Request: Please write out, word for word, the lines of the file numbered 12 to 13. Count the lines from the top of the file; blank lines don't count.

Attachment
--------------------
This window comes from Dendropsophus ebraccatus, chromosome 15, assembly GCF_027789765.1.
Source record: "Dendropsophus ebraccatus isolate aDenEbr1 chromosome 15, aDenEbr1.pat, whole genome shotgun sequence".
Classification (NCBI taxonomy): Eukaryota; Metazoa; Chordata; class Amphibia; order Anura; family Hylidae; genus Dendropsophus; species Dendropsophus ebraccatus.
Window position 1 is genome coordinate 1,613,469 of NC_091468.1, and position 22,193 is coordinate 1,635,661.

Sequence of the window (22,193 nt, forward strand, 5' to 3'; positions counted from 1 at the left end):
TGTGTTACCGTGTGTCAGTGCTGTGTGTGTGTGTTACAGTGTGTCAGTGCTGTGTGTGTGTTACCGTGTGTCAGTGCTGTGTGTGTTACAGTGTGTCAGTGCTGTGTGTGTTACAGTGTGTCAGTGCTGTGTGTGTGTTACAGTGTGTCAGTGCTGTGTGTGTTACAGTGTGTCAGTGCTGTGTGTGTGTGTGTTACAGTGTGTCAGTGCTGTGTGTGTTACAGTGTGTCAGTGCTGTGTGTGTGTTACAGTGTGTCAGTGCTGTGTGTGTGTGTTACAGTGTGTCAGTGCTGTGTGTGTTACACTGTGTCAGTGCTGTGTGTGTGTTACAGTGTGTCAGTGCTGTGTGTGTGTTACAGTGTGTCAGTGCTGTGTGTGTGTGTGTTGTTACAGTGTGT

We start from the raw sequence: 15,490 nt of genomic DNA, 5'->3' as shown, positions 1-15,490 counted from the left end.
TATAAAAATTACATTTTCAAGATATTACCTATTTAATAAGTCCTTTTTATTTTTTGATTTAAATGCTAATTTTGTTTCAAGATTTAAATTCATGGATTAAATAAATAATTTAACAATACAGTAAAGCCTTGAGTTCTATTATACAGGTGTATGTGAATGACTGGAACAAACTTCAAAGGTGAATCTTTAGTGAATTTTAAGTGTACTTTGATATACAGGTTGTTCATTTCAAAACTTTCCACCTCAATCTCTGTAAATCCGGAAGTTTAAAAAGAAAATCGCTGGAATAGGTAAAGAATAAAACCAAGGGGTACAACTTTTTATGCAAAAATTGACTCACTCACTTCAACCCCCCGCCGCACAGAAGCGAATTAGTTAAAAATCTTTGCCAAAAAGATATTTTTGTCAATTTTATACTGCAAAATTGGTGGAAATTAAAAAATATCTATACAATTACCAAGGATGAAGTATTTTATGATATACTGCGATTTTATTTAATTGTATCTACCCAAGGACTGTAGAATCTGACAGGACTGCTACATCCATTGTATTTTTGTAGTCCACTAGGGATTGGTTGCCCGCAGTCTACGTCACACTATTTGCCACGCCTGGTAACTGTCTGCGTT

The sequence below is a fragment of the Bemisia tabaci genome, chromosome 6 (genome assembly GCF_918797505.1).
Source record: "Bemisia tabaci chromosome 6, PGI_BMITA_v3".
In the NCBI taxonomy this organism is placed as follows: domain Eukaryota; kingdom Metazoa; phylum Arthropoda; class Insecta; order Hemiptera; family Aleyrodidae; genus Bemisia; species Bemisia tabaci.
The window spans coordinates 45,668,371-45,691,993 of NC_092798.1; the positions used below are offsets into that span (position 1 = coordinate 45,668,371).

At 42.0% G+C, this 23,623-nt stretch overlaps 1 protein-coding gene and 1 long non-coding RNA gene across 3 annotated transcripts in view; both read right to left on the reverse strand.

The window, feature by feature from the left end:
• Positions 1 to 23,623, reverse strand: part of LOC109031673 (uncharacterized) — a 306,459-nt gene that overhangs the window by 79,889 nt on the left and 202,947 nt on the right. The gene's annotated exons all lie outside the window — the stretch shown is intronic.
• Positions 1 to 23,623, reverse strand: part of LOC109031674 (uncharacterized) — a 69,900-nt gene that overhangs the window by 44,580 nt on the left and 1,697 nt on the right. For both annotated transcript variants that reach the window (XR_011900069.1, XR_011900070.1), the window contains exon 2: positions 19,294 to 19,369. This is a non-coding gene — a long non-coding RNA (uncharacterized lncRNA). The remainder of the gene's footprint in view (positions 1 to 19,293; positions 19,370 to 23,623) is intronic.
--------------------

The window spans coordinates 45,668,371-45,691,993 of NC_092798.1; the positions used below are offsets into that span (position 1 = coordinate 45,668,371).

At 42.0% G+C, this 23,623-nt stretch overlaps 1 protein-coding gene and 1 long non-coding RNA gene across 3 annotated transcripts in view; both read right to left on the reverse strand.